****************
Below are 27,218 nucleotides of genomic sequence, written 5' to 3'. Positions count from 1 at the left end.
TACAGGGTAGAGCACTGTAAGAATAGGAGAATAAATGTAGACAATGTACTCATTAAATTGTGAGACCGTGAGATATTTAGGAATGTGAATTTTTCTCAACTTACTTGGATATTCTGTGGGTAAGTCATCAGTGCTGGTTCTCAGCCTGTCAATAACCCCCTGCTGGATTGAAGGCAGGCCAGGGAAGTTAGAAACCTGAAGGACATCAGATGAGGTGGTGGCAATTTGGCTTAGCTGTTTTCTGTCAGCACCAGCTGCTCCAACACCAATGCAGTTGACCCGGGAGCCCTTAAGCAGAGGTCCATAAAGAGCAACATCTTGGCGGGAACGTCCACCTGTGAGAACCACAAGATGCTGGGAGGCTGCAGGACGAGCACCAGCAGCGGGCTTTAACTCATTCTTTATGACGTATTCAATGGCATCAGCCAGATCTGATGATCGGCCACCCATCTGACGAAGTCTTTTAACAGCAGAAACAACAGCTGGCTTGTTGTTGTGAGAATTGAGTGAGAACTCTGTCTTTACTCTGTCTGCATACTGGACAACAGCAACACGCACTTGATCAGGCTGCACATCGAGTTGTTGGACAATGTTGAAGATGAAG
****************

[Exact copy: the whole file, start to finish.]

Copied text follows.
Below are 27,218 nucleotides of genomic sequence, written 5' to 3'. Positions count from 1 at the left end.
TACAGGGTAGAGCACTGTAAGAATAGGAGAATAAATGTAGACAATGTACTCATTAAATTGTGAGACCGTGAGATATTTAGGAATGTGAATTTTTCTCAACTTACTTGGATATTCTGTGGGTAAGTCATCAGTGCTGGTTCTCAGCCTGTCAATAACCCCCTGCTGGATTGAAGGCAGGCCAGGGAAGTTAGAAACCTGAAGGACATCAGATGAGGTGGTGGCAATTTGGCTTAGCTGTTTTCTGTCAGCACCAGCTGCTCCAACACCAATGCAGTTGACCCGGGAGCCCTTAAGCAGAGGTCCATAAAGAGCAACATCTTGGCGGGAACGTCCACCTGTGAGAACCACAAGATGCTGGGAGGCTGCAGGACGAGCACCAGCAGCGGGCTTTAACTCATTCTTTATGACGTATTCAATGGCATCAGCCAGATCTGATGATCGGCCACCCATCTGACGAAGTCTTTTAACAGCAGAAACAACAGCTGGCTTGTTGTTGTGAGAATTGAGTGAGAACTCTGTCTTTACTCTGTCTGCATACTGGACAACAGCAACACGCACTTGATCAGGCTGCACATCGAGTTGTTGGACAATGTTGAAGATGAAG